Worst figures since 2001
The latest official figures from Deaths Related to Drug Poisoning in England and Wales 2014 revealed a 64% hike in deaths involving heroin/morphine – from 579 in 2012 to 952 deaths in 2014.
There were a total of 3,346 registered drug poisoning deaths in 2014 – the highest since comparable records began in 1993.
Of those, 2,248 (67%) were due to drug misuse involving illegal drugs.
A complex number of factors such as the increased availability of heroin, price, street level purity, the age of those taking the drug and the combination of other narcotics taken can influence the number of deaths.
Since 1993, there has been an increase in deaths where heroin is more frequently taken with other substances, from 30% in 1993 to 48% in 2014. The substances most frequently mentioned alongside heroin on death certificates are alcohol, diazepam, methadone and cocaine.
Between 2008 and 2012, deaths involving heroin and/or morphine had steadily declined; a fall which coincided with a “heroin drought” in the UK, which reduced availability in some areas.
However, very sadly, drug-related deaths have increased rapidly again in the last three years and a similar pattern can be seen across Europe (see my recent post on the findings of the annual EMCDDA report).
Most deaths involving heroin now occur among 30 to 49 year olds
This is a shift from the situation back in 1993 where deaths occurred predominantly among those in their twenties.
The recent rise in heroin deaths is not confined to just England and Wales. A National Records of Scotland report, published on August 25, revealed a sharp spike in the number of deaths from heroin and morphine.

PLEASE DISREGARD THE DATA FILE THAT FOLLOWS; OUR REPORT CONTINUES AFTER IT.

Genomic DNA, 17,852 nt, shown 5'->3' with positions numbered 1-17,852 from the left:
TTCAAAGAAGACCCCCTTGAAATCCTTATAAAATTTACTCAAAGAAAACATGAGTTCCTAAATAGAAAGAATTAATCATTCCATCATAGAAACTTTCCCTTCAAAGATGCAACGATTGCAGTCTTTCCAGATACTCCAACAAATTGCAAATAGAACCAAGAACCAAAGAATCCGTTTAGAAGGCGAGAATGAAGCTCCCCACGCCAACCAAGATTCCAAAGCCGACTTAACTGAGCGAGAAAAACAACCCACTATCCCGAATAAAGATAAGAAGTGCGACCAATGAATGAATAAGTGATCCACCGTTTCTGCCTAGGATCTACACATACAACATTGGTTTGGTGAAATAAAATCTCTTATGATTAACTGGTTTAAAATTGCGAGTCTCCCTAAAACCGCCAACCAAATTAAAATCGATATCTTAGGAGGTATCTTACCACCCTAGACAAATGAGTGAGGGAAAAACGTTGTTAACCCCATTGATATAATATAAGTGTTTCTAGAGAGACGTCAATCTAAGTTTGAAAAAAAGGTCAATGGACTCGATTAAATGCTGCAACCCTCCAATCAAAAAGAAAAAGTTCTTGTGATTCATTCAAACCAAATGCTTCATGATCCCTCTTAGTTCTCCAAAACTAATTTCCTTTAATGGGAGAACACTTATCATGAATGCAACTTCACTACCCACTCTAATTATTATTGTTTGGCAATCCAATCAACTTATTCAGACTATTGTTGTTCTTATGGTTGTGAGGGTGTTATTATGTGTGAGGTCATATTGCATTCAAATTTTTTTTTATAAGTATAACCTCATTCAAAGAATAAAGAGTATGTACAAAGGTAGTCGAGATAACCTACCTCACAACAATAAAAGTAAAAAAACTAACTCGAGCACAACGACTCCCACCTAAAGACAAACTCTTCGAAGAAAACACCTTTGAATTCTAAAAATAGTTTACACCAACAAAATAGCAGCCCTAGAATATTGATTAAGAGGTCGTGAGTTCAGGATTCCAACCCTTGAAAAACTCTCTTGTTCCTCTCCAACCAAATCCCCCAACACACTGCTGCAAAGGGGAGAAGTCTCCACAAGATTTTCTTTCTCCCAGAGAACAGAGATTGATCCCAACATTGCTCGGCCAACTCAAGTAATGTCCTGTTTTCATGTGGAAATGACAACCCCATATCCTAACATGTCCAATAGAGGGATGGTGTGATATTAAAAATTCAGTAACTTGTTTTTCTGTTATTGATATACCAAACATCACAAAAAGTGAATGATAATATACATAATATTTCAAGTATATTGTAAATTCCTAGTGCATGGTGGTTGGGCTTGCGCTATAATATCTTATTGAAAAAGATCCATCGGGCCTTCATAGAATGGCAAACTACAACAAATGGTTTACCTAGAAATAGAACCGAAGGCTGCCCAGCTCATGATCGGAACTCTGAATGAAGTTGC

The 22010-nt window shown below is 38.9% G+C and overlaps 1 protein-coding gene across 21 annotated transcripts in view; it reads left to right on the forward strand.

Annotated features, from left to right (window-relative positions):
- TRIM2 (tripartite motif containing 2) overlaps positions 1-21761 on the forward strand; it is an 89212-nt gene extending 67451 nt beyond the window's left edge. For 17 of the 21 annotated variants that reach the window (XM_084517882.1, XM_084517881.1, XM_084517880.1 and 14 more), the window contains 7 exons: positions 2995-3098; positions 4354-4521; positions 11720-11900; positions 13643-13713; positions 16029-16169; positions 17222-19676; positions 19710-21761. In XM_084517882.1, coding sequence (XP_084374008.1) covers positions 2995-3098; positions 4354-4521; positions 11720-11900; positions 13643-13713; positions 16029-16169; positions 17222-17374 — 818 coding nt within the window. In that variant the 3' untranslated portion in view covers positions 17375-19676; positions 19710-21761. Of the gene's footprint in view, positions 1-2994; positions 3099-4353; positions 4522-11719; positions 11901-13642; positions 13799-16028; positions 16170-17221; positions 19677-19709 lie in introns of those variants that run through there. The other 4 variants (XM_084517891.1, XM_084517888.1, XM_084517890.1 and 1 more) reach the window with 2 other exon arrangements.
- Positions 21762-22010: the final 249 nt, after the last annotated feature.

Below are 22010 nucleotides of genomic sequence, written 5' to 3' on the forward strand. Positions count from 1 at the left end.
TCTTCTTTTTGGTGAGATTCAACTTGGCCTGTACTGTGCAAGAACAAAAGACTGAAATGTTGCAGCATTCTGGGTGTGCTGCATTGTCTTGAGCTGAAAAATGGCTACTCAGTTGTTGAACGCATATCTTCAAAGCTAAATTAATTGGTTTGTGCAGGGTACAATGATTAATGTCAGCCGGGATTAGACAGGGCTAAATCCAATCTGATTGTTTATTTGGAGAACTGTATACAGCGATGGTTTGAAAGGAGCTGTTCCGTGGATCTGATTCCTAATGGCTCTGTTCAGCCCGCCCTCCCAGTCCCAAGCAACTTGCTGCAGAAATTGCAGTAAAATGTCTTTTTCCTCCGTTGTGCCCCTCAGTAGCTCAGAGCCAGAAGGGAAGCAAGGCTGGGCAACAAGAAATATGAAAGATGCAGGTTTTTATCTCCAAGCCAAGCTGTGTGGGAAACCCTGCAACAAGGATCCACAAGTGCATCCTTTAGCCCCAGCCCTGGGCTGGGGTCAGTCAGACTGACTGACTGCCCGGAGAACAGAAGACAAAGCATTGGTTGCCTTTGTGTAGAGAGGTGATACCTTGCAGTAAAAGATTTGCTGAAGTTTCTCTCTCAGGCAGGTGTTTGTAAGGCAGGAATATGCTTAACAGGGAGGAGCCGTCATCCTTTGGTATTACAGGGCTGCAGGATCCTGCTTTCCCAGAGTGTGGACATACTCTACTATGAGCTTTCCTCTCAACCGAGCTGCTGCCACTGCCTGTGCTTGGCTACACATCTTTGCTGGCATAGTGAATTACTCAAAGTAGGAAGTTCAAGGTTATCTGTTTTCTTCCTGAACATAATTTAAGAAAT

More than half of the 613 drug-related deaths in Scotland were attributed to heroin or morphine; with 309 lives lost. The figure is a 39% increase on the number of deaths from the drug in 2012.
The UN report points out that heroin related deaths in the United States of America increased sharply from 5,925 in 2012 to 8,257 in 2013 – an increase of 39%.
Naloxone a key part of the response
The rise of heroin-related deaths in the US and Scotland have prompted the governments in those two countries to make naloxone much more easily available.
Naloxone is an opioid antagonist drug developed in the 1960s which counters the effects of opiate overdoses, greatly improving the chances of survival. It rapidly reverses the effects of heroin or methadone, the most lethal of which is the way they cause respiratory depression – the factor most closely associated with death by overdose. Naloxone can be injected into a vein or muscle (and is even available as a nasal spray).
A number of recent initiatives involve training heroin users and their relatives and friends on how to administer naloxone – see here for details of an evaluation of this approach.
Currently naloxone can only be supplied under prescription, therefore non-medical services (such as hostels) which may experience frequent opiate-related overdoses are not able to legally hold stocks of it to use in an emergency (ACMD report, 2012).
However, next month (October 2015), changes to the medicines regulations will make anti-overdose drug naloxone easier to obtain.
Following recommendations by the World Health Organisation and the Advisory Council on the Misuse of Drugs that take-home naloxone should be made more widely available, Public Health England released an Public Health England advice note for local authorities and local partners promoting the wider availability of naloxone to reduce overdose death from heroin and similar drugs (Public Health England, 2015).
Heroin use in the UK has been steadily declining over recent years, so to lose an increasing number of people to this drug is doubly sad.
It is to be hoped that the take-up of naloxone has a significant impact and there is a distinct improvement in next year’s figures.